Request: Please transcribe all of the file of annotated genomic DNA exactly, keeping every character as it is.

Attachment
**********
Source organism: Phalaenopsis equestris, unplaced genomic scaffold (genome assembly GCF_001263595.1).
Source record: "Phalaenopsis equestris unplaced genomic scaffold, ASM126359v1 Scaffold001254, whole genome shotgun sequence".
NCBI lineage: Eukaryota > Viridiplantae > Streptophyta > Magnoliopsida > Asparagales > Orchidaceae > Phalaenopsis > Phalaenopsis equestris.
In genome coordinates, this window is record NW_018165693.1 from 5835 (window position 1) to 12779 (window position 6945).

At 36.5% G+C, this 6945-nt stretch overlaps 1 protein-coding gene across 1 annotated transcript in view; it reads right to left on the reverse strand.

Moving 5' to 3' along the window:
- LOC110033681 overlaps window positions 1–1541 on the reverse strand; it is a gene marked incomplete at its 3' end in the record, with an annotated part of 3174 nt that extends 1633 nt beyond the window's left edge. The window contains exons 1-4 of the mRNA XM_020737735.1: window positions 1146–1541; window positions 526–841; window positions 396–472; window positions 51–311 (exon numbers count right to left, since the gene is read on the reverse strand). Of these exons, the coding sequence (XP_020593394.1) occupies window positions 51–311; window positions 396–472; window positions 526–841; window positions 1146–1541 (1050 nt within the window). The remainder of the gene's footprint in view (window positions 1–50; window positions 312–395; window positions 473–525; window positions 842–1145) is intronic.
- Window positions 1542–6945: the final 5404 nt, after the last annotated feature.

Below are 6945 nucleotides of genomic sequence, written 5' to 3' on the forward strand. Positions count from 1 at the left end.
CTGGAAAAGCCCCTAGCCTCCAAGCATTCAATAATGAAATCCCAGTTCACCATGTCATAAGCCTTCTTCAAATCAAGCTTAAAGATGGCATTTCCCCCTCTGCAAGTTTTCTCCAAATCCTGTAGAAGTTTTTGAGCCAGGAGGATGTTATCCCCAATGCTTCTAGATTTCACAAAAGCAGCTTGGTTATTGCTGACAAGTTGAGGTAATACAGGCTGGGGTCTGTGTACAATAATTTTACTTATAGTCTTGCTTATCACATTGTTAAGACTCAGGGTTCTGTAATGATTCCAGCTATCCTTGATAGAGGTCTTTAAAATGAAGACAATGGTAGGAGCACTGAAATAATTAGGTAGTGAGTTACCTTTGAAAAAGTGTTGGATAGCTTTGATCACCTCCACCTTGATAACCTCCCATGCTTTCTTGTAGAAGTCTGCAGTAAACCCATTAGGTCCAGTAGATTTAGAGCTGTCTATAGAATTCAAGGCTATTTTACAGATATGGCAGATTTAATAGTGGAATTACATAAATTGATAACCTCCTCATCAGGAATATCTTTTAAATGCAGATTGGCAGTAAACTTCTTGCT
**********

Source organism: Phalaenopsis equestris, unplaced genomic scaffold (genome assembly GCF_001263595.1).
Source record: "Phalaenopsis equestris unplaced genomic scaffold, ASM126359v1 Scaffold001254, whole genome shotgun sequence".
NCBI lineage: Eukaryota > Viridiplantae > Streptophyta > Magnoliopsida > Asparagales > Orchidaceae > Phalaenopsis > Phalaenopsis equestris.
In genome coordinates, this window is record NW_018165693.1 from 5835 (window position 1) to 12779 (window position 6945).

At 36.5% G+C, this 6945-nt stretch overlaps 1 protein-coding gene across 1 annotated transcript in view; it reads right to left on the reverse strand.

Moving 5' to 3' along the window:
- LOC110033681 overlaps window positions 1–1541 on the reverse strand; it is a gene marked incomplete at its 3' end in the record, with an annotated part of 3174 nt that extends 1633 nt beyond the window's left edge. The window contains exons 1-4 of the mRNA XM_020737735.1: window positions 1146–1541; window positions 526–841; window positions 396–472; window positions 51–311 (exon numbers count right to left, since the gene is read on the reverse strand). Of these exons, the coding sequence (XP_020593394.1) occupies window positions 51–311; window positions 396–472; window positions 526–841; window positions 1146–1541 (1050 nt within the window). The remainder of the gene's footprint in view (window positions 1–50; window positions 312–395; window positions 473–525; window positions 842–1145) is intronic.
- Window positions 1542–6945: the final 5404 nt, after the last annotated feature.

Below are 6945 nucleotides of genomic sequence, written 5' to 3' on the forward strand. Positions count from 1 at the left end.
CTGGAAAAGCCCCTAGCCTCCAAGCATTCAATAATGAAATCCCAGTTCACCATGTCATAAGCCTTCTTCAAATCAAGCTTAAAGATGGCATTTCCCCCTCTGCAAGTTTTCTCCAAATCCTGTAGAAGTTTTTGAGCCAGGAGGATGTTATCCCCAATGCTTCTAGATTTCACAAAAGCAGCTTGGTTATTGCTGACAAGTTGAGGTAATACAGGCTGGGGTCTGTGTACAATAATTTTACTTATAGTCTTGCTTATCACATTGTTAAGACTCAGGGTTCTGTAATGATTCCAGCTATCCTTGATAGAGGTCTTTAAAATGAAGACAATGGTAGGAGCACTGAAATAATTAGGTAGTGAGTTACCTTTGAAAAAGTGTTGGATAGCTTTGATCACCTCCACCTTGATAACCTCCCATGCTTTCTTGTAGAAGTCTGCAGTAAACCCATTAGGTCCAGTAGATTTAGAGCTGTCTATAGAATTCAAGGCTATTTTACAGATATGGCAGATTTAATAGTGGAATTACATAAATTGATAACCTCCTCATCAGGAATATCTTTTAAATGCAGATTGGCAGTAAACTTCTTGCT